“The broad scope of Hull’s gaze in both time and space is one great strength of the book. Few historians nowadays would contemplate tackling 5,000 years of history across a vast continent — but the underdeveloped scholarship on Jews in Africa invites such an ambitious undertaking. As such, the book should quickly find its way to both scholars and students seeking an overview of the topic. The six chapters organize around crosscutting regions and time periods: Jews in North Africa (5,000 B.C.E. through the 1st and 2nd centuries; 18th-20th centuries); West and Central Africa (15th-18th centuries); South Africa (15th-20th centuries); and Central and Eastern Africa (19th-20th centuries). As the sweep of these chapters imply, Hull has read widely on diverse places and eras, thus he includes a plethora of intriguing and stereotype-challenging data. For example, Hull documents Jews proselytizing others (contra the popular image that Jews have tended to keep to themselves and have avoided missionizing); he records Jews as effective soldiers, even mercenaries (contra the popular image of Jews as intellectuals and traders); unlike most histories of Africa, Hull gives the two tiny but historically significant islands of Sao Tomé and Principe their due; and he writes of Jews serving as advisors to African rulers at key points in their mutual encounters.

“Sephardim (Jews with known ancestry in Iberia) occupy center stage in much of Hull’s narrative, providing a welcome corrective to the Ashkenazi-centric perspective (emphasizing northern and eastern European origins) taken by many U.S. and European scholars of Jewish history; Hull also explores ties between these two Jewish groups that reveal them as less distinct than many assume. A related contribution lies in the inclusion of the continent of Africa as a whole. Gone is the scholarly tendency to disconnect North Africa from sub-Saharan Africa, based on unrealistic (and perhaps unconsciously racialized) assumptions about the ways in which the Sahara divided the northern and southern portions of the continent. Many traders and explorers — including Jews — regularly crossed the Sahara, and Hull makes crystal clear how the scholarly convention of dividing the continent vis-à-vis the Sahara unacceptably distorts the continent’s history.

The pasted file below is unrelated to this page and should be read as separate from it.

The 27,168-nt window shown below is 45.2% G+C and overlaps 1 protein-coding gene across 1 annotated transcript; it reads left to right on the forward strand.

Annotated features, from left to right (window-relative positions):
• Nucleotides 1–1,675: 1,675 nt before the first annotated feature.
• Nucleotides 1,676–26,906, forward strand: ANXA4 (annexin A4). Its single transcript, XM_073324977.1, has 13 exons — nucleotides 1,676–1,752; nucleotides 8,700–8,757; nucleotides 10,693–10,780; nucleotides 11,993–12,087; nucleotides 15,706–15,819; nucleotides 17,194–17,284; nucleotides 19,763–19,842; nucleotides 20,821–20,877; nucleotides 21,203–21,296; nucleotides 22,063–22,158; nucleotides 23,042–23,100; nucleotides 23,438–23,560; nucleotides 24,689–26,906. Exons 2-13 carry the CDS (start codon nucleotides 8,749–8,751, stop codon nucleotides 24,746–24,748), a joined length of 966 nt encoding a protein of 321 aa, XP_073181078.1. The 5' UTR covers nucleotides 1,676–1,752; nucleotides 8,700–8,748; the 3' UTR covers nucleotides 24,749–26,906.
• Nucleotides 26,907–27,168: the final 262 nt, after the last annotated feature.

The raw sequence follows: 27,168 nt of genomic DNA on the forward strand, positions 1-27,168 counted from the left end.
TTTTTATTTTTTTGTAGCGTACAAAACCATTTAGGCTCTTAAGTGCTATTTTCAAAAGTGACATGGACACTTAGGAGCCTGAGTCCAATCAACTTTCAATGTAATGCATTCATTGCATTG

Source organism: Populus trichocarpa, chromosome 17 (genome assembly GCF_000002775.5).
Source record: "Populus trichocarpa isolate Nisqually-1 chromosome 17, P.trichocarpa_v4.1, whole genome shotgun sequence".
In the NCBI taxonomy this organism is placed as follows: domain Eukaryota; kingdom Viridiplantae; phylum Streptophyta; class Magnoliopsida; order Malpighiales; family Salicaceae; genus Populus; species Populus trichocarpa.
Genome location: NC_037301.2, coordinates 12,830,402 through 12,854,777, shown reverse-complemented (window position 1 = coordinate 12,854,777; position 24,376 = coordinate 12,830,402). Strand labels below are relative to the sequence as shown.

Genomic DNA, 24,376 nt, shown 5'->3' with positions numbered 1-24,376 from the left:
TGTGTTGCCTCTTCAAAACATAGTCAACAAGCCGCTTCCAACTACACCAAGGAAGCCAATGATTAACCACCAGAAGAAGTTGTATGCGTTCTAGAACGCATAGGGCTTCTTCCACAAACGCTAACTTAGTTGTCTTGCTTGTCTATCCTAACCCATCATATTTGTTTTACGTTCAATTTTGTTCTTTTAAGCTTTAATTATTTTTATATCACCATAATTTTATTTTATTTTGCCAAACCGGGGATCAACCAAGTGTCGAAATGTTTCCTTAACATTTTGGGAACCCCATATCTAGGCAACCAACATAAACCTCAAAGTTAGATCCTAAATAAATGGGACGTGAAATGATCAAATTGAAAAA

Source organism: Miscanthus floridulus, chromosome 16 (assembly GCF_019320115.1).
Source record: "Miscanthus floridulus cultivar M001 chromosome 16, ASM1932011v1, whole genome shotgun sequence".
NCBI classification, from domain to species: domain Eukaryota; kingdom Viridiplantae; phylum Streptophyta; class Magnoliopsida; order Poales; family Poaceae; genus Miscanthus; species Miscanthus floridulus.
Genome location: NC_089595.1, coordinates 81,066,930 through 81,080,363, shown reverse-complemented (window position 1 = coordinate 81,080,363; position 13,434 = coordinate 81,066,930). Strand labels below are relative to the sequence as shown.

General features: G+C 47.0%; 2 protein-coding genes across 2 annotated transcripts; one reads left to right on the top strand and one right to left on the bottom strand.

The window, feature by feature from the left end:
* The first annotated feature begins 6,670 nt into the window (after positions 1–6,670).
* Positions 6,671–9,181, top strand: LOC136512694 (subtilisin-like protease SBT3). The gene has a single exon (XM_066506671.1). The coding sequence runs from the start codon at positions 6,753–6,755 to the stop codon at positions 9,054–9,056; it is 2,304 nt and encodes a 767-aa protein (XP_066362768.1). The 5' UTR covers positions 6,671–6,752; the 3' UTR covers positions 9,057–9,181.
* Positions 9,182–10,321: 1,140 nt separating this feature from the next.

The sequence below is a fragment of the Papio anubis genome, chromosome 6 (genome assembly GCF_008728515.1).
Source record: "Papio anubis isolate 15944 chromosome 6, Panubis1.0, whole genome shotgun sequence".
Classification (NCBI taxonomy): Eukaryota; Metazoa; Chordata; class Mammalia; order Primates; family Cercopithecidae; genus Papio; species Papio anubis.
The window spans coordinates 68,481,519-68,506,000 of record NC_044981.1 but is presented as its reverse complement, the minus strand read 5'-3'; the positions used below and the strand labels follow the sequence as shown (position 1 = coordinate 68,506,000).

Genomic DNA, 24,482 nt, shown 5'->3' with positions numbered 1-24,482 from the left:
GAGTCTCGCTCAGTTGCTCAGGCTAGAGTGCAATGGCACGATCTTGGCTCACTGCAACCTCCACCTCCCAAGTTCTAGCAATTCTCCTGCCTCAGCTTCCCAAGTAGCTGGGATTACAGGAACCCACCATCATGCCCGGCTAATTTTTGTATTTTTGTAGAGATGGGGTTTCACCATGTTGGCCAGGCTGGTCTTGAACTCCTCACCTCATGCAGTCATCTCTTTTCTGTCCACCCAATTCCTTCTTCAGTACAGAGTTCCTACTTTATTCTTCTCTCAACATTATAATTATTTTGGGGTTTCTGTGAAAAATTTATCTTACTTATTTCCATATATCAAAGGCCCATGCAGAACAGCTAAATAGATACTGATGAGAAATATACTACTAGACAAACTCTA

“A book of this wide scope inevitably provides uneven coverage; in that sense, its strength also proves its weakness. For example, readers might have enjoyed learning of the major, early role of Jews in peopling the Cape Verde islands (fleeing the Iberian Inquisitions), and of the nineteenth-century exodus of Jews from Morocco to Cape Verde, combining to provide a compelling case study of an especially intriguing locale of Jewish activity; and more nuanced discussion of Jews’ roles in the South African and other liberation movements in the mid-twentieth century across Africa would have interested many readers (in places, Hull’s discussion of South Africa reads more like a list of famous South African Jews than a full analysis of the range of lives of Jews in that nation). Moreover, South Africa is treated somewhat independently; although we know that both trade and kinship networks often linked Jews across the continent, Hull does not connect his discussion of South African Jews with the lives of Jews elsewhere in Africa. The reader is tantalized by mentions of other fascinating bits of information that could have been further analyzed: brief mention of ‘Judaized Berbers,’ for example (p. 40); the textually oriented sect of Karaite Jews (p. 232); or a troubling point about Ethiopian Jews having to ‘re-convert’ to gain citizenship in Israel (p. 206).

“The European orientation of Jews in Africa is also uneven. While he more than gives Sephardim their due, Hull by far privileges Spanish over Portuguese Jews, despite the rich history of Portuguese Jews in Africa that is beginning to be well documented by historians such as Tobias Green, José da Silva Horta, Peter Mark, and others. When he does discuss Jews in Portugal, he overlooks key historical realities such as the fact that the Inquisition continued actively into the nineteenth century. Beyond Iberia, the role of the Crusades (mentioned briefly) also bears more discussion.